But he does want people to understand where he's coming from. "A lot of people misinterpreted it as, 'Thank God for a drug that has us committing genocide,' but coming from the struggle, coming from the streets, it's not all glitz and glamour," Grind says. "I say thank God for being able to help my mother. Thank God for being able to help a friend with cancer get medication. He had two or three prescriptions a week, a hundred bucks or more each and he couldn't afford it. I wasn't hustling to get chains or throw money in clubs. Most people aren't. They're trying to find a way out or do something for their family, striving and eventually trying to get ourselves out of the trap. The title flips a couple different ways."

What it isn't about, Grind says, is glorifying the lifestyle. "It's death, worse than being an addict. But it helped me help a lot of people. If being a lawyer was illegal, but you grow up seeing your dad be a lawyer, you wouldn't see nothing wrong with it."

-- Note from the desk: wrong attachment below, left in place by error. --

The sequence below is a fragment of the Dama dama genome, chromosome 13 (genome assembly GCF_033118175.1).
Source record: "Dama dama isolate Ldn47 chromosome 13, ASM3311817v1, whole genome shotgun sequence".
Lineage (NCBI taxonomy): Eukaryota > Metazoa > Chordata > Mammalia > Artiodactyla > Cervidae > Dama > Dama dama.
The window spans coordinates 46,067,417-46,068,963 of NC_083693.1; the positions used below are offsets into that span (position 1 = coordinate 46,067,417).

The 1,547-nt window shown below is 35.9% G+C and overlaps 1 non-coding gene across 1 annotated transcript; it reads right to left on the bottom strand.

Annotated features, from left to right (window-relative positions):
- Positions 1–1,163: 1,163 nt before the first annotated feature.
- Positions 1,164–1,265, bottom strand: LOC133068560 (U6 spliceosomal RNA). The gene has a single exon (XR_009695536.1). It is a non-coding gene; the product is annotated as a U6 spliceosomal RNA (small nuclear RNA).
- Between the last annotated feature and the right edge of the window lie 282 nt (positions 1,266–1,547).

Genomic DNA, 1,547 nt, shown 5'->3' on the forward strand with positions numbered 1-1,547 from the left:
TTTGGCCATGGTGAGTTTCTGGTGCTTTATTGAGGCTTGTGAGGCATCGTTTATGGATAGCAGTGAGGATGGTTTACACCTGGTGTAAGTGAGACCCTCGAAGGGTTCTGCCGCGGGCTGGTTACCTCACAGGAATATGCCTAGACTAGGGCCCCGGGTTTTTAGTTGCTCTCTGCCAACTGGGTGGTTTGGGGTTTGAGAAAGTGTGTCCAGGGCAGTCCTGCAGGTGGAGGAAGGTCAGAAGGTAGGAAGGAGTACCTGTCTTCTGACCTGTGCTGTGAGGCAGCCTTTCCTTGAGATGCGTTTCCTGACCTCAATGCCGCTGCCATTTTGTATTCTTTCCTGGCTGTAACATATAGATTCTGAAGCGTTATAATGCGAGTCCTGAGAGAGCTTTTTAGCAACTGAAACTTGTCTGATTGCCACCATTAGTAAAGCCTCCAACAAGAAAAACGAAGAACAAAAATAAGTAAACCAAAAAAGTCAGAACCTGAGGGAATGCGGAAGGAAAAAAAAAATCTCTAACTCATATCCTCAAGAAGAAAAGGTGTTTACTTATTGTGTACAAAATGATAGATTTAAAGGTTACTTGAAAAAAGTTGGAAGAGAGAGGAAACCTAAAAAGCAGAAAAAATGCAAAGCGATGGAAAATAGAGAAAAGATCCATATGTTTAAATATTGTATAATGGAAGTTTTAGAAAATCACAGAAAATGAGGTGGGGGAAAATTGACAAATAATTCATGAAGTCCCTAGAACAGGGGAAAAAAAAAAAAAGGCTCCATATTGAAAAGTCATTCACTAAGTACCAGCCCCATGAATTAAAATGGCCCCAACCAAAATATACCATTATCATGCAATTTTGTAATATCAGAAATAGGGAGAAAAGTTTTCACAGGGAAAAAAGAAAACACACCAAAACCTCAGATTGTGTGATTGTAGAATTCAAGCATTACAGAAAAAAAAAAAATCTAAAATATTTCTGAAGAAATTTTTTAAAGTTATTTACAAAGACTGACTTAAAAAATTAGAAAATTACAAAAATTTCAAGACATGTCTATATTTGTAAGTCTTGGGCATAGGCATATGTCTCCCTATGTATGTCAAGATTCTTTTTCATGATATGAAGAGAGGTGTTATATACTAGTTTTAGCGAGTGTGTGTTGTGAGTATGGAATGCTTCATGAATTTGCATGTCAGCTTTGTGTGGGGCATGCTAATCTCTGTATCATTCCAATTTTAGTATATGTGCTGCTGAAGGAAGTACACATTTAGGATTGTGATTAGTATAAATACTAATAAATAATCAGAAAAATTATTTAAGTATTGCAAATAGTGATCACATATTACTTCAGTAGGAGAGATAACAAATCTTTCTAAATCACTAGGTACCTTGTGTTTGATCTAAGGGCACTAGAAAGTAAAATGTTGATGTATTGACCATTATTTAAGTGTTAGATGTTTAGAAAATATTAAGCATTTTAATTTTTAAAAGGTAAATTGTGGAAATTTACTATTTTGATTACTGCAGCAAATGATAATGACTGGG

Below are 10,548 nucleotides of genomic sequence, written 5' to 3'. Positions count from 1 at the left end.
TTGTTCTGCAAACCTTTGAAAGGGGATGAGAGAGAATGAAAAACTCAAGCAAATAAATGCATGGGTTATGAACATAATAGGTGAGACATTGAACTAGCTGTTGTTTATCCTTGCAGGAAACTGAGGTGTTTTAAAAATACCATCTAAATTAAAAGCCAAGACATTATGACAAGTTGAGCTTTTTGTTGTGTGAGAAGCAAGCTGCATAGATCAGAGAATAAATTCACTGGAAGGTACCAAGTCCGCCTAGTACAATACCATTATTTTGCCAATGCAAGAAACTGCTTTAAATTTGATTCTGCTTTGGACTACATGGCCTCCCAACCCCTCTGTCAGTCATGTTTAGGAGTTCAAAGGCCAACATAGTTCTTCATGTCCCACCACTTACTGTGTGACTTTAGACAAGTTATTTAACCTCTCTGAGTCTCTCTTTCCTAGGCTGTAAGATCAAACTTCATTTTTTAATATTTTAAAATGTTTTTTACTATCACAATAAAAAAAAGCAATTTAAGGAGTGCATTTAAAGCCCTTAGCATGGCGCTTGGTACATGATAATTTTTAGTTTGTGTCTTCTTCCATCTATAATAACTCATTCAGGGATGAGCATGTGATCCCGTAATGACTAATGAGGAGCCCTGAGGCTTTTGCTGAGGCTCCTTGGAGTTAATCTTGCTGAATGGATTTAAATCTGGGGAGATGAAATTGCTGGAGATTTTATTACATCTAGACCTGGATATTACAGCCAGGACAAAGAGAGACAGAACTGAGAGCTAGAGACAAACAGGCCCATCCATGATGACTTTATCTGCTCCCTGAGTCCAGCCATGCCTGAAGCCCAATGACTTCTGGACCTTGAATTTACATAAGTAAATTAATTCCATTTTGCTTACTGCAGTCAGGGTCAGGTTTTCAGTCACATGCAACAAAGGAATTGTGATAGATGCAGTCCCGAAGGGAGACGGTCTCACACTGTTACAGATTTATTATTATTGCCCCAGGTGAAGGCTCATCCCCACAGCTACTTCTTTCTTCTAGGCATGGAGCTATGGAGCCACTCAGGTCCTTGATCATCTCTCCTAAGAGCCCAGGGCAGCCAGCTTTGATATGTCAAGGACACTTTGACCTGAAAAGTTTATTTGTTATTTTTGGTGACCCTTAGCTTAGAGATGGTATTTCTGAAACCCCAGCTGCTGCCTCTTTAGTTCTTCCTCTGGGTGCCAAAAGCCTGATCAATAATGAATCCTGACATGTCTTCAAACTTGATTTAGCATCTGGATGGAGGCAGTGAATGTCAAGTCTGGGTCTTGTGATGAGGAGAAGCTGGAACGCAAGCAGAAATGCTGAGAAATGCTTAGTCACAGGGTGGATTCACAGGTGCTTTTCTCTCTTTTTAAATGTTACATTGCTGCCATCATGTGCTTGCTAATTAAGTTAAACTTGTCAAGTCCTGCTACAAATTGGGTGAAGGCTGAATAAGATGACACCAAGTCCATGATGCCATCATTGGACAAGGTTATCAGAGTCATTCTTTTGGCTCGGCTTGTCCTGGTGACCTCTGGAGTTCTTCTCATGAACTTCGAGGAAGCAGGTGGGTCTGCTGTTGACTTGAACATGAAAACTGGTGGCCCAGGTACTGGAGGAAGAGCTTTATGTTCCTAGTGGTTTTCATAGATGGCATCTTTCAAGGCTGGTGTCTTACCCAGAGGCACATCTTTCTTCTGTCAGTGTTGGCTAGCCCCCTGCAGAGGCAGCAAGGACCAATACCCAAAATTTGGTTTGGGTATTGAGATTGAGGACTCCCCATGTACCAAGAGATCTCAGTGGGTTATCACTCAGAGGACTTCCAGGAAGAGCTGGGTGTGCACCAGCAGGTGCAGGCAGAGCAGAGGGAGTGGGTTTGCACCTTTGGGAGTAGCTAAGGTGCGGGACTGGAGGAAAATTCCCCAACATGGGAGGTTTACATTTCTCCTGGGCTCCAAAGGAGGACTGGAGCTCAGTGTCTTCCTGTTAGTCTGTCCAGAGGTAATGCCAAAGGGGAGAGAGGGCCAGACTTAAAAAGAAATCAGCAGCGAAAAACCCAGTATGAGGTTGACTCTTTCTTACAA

Every school year, he says, he makes it a point to go to schools from West Charlotte to Fayetteville, talking to at-risk or low-income students so they can see that they can succeed. "They see I came from a broken family, drug-infested home, poverty. I let kids know I had problems in school, at home. I got kicked out of school and was even homeless about 10 months. I show them you can be more than what you came from."

Grind does more outreach through the No Limit Morning Show, from back-to-school haircuts to Thanksgiving turkeys. "I try to stay fully involved with the community," he says. "My daughter just turned 11 — that my lil' heart. She's a straight-A student, just got the Obama Award last year. She comes with me to do charity shows. My point is to make sure she never sees what we saw growing up. We were watching Good Times the other day and when the commercial came on, she asked me, 'Daddy, was that during slavery?' I said, 'No, baby, that's how me and your aunt grew up.'

"I want her to see [my success] is deeper than just take, take, take; you have to give back. Don't take for granted what you have, because a lot of people would love to have what you throw away."